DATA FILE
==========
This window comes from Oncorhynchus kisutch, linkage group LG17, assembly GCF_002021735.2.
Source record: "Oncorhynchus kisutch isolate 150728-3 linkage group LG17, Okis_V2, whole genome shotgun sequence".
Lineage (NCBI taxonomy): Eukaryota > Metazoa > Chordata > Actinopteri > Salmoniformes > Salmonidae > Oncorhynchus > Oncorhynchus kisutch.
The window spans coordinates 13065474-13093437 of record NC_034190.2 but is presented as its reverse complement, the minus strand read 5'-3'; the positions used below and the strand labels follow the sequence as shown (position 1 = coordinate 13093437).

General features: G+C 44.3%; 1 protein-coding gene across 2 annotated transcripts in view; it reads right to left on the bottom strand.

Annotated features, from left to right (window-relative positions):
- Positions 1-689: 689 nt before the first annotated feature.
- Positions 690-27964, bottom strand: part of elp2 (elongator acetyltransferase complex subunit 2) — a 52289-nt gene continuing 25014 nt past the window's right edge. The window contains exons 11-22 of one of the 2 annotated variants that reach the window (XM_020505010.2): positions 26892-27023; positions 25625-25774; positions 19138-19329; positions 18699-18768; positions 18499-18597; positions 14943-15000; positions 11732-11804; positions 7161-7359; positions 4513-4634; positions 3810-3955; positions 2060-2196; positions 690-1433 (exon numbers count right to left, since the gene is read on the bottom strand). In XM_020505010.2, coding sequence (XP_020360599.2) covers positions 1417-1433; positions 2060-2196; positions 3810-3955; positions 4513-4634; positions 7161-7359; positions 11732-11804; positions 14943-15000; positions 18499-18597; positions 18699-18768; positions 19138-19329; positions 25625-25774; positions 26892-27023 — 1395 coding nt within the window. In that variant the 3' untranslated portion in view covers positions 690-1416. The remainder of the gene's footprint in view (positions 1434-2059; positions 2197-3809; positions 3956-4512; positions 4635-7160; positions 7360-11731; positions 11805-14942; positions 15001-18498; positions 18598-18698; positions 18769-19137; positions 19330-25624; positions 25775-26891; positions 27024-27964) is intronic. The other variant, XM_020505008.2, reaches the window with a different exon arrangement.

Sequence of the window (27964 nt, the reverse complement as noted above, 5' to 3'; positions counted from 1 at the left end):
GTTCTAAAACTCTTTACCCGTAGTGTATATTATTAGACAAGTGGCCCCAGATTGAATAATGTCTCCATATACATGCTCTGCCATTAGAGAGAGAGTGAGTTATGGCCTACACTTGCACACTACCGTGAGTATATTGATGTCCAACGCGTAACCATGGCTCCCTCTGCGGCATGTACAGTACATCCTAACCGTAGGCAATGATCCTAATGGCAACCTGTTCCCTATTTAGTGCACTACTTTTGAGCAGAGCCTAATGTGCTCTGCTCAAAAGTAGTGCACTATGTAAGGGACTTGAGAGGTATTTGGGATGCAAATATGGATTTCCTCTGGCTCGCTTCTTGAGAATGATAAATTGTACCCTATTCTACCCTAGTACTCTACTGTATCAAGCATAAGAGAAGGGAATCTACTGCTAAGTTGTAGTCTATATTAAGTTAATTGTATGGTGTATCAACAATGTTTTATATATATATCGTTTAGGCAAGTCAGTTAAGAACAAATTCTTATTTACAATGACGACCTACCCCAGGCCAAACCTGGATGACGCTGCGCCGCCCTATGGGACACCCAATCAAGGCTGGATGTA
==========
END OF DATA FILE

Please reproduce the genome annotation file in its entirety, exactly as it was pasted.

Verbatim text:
This window comes from Oncorhynchus kisutch, linkage group LG17, assembly GCF_002021735.2.
Source record: "Oncorhynchus kisutch isolate 150728-3 linkage group LG17, Okis_V2, whole genome shotgun sequence".
Lineage (NCBI taxonomy): Eukaryota > Metazoa > Chordata > Actinopteri > Salmoniformes > Salmonidae > Oncorhynchus > Oncorhynchus kisutch.
The window spans coordinates 13065474-13093437 of record NC_034190.2 but is presented as its reverse complement, the minus strand read 5'-3'; the positions used below and the strand labels follow the sequence as shown (position 1 = coordinate 13093437).

General features: G+C 44.3%; 1 protein-coding gene across 2 annotated transcripts in view; it reads right to left on the bottom strand.

Annotated features, from left to right (window-relative positions):
- Positions 1-689: 689 nt before the first annotated feature.
- Positions 690-27964, bottom strand: part of elp2 (elongator acetyltransferase complex subunit 2) — a 52289-nt gene continuing 25014 nt past the window's right edge. The window contains exons 11-22 of one of the 2 annotated variants that reach the window (XM_020505010.2): positions 26892-27023; positions 25625-25774; positions 19138-19329; positions 18699-18768; positions 18499-18597; positions 14943-15000; positions 11732-11804; positions 7161-7359; positions 4513-4634; positions 3810-3955; positions 2060-2196; positions 690-1433 (exon numbers count right to left, since the gene is read on the bottom strand). In XM_020505010.2, coding sequence (XP_020360599.2) covers positions 1417-1433; positions 2060-2196; positions 3810-3955; positions 4513-4634; positions 7161-7359; positions 11732-11804; positions 14943-15000; positions 18499-18597; positions 18699-18768; positions 19138-19329; positions 25625-25774; positions 26892-27023 — 1395 coding nt within the window. In that variant the 3' untranslated portion in view covers positions 690-1416. The remainder of the gene's footprint in view (positions 1434-2059; positions 2197-3809; positions 3956-4512; positions 4635-7160; positions 7360-11731; positions 11805-14942; positions 15001-18498; positions 18598-18698; positions 18769-19137; positions 19330-25624; positions 25775-26891; positions 27024-27964) is intronic. The other variant, XM_020505008.2, reaches the window with a different exon arrangement.

Sequence of the window (27964 nt, the reverse complement as noted above, 5' to 3'; positions counted from 1 at the left end):
GTTCTAAAACTCTTTACCCGTAGTGTATATTATTAGACAAGTGGCCCCAGATTGAATAATGTCTCCATATACATGCTCTGCCATTAGAGAGAGAGTGAGTTATGGCCTACACTTGCACACTACCGTGAGTATATTGATGTCCAACGCGTAACCATGGCTCCCTCTGCGGCATGTACAGTACATCCTAACCGTAGGCAATGATCCTAATGGCAACCTGTTCCCTATTTAGTGCACTACTTTTGAGCAGAGCCTAATGTGCTCTGCTCAAAAGTAGTGCACTATGTAAGGGACTTGAGAGGTATTTGGGATGCAAATATGGATTTCCTCTGGCTCGCTTCTTGAGAATGATAAATTGTACCCTATTCTACCCTAGTACTCTACTGTATCAAGCATAAGAGAAGGGAATCTACTGCTAAGTTGTAGTCTATATTAAGTTAATTGTATGGTGTATCAACAATGTTTTATATATATATCGTTTAGGCAAGTCAGTTAAGAACAAATTCTTATTTACAATGACGACCTACCCCAGGCCAAACCTGGATGACGCTGCGCCGCCCTATGGGACACCCAATCAAGGCTGGATGTA